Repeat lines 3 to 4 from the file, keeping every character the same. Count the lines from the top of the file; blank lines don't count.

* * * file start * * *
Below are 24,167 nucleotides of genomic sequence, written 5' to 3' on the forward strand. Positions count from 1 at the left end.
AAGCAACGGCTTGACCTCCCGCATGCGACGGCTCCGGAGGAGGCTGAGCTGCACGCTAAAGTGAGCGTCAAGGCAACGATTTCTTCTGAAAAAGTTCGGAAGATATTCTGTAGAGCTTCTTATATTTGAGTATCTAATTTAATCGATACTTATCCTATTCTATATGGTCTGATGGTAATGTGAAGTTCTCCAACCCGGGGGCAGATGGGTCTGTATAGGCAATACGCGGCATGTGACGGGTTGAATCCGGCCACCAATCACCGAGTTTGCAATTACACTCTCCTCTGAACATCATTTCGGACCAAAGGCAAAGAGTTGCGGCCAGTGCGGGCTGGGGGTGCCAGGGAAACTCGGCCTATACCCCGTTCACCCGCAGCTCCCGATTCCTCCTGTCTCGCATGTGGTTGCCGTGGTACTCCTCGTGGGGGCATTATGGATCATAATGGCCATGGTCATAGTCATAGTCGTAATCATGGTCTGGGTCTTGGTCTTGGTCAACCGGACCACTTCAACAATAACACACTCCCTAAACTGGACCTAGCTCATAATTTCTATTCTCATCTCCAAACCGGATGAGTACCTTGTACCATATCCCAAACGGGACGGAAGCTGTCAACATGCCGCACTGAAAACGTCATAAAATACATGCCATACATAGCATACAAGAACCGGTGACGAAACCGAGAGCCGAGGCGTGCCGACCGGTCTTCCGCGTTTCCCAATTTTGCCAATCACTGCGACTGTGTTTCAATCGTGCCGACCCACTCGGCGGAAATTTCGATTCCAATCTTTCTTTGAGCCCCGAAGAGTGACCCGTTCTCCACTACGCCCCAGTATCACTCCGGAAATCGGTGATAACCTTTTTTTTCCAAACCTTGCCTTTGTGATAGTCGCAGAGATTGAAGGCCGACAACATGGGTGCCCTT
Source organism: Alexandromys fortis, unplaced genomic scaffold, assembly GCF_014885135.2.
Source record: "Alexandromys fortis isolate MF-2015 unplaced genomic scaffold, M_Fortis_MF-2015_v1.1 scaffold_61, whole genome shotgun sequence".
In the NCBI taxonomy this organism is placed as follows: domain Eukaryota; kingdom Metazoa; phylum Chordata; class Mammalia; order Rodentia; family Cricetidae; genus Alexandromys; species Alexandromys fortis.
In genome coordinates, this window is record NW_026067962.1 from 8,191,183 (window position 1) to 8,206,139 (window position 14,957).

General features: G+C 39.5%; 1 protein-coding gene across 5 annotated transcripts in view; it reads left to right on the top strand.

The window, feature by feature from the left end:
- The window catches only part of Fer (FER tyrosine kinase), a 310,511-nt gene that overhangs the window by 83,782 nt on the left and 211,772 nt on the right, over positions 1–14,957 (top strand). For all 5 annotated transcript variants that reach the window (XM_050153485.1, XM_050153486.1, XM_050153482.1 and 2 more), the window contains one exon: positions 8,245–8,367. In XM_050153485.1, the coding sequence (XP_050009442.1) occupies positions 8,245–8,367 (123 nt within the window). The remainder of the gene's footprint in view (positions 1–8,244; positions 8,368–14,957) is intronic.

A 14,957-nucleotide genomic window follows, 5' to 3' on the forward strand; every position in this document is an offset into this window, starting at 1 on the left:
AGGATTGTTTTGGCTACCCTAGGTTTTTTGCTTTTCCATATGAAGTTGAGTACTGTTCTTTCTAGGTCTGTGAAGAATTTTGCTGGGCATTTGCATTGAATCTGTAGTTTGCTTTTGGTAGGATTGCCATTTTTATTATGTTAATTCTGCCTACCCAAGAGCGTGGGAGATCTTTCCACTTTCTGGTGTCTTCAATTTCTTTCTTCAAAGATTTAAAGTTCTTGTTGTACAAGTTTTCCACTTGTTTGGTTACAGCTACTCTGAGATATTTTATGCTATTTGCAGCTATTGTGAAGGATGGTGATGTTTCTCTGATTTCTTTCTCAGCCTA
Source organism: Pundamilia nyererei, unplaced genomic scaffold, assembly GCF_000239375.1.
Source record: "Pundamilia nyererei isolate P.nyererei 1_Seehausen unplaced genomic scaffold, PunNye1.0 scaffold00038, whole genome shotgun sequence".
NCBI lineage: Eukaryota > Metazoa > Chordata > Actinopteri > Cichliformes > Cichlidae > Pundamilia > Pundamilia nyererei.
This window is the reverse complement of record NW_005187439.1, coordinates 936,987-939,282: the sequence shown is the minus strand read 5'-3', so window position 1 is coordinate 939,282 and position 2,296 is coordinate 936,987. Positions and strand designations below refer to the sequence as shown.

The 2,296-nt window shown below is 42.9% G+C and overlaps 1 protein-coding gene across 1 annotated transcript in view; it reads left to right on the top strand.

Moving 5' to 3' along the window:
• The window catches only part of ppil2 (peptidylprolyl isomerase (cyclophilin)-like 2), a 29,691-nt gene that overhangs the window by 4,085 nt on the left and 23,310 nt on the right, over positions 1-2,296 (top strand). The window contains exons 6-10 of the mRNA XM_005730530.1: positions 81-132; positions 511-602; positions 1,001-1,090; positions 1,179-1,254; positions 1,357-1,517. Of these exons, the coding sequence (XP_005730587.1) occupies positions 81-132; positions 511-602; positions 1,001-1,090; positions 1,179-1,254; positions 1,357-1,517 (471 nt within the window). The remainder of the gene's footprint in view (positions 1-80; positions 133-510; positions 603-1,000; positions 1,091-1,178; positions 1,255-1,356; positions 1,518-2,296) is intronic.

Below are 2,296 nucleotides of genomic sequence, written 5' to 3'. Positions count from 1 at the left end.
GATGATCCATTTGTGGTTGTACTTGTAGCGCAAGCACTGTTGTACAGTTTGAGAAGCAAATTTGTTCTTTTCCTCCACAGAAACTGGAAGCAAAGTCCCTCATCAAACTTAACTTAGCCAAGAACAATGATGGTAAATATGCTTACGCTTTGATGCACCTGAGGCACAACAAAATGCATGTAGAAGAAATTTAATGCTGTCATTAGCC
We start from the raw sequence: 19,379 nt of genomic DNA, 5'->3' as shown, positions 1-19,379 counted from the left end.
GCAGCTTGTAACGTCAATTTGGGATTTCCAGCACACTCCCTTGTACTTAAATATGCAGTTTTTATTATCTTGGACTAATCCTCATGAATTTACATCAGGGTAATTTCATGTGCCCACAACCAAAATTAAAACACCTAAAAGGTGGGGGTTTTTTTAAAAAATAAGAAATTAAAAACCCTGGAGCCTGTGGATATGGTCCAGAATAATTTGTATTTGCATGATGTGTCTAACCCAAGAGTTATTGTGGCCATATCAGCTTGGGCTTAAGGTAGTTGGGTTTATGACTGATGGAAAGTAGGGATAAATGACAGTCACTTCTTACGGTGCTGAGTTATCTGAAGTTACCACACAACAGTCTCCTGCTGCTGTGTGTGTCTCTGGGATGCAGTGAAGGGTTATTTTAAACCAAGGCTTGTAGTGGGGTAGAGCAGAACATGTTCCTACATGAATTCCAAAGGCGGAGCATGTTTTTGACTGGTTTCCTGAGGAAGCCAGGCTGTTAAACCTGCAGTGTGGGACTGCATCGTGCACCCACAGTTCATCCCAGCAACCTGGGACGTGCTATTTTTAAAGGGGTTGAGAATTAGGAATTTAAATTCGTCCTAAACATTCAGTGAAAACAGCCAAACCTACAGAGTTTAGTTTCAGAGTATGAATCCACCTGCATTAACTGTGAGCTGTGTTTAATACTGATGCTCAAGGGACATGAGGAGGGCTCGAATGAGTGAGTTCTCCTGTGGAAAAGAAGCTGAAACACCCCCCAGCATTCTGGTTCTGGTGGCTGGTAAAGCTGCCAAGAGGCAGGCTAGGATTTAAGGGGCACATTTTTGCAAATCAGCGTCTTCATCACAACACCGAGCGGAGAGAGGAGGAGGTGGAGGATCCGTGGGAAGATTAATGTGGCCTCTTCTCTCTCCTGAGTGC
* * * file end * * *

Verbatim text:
Source organism: Alexandromys fortis, unplaced genomic scaffold, assembly GCF_014885135.2.
Source record: "Alexandromys fortis isolate MF-2015 unplaced genomic scaffold, M_Fortis_MF-2015_v1.1 scaffold_61, whole genome shotgun sequence".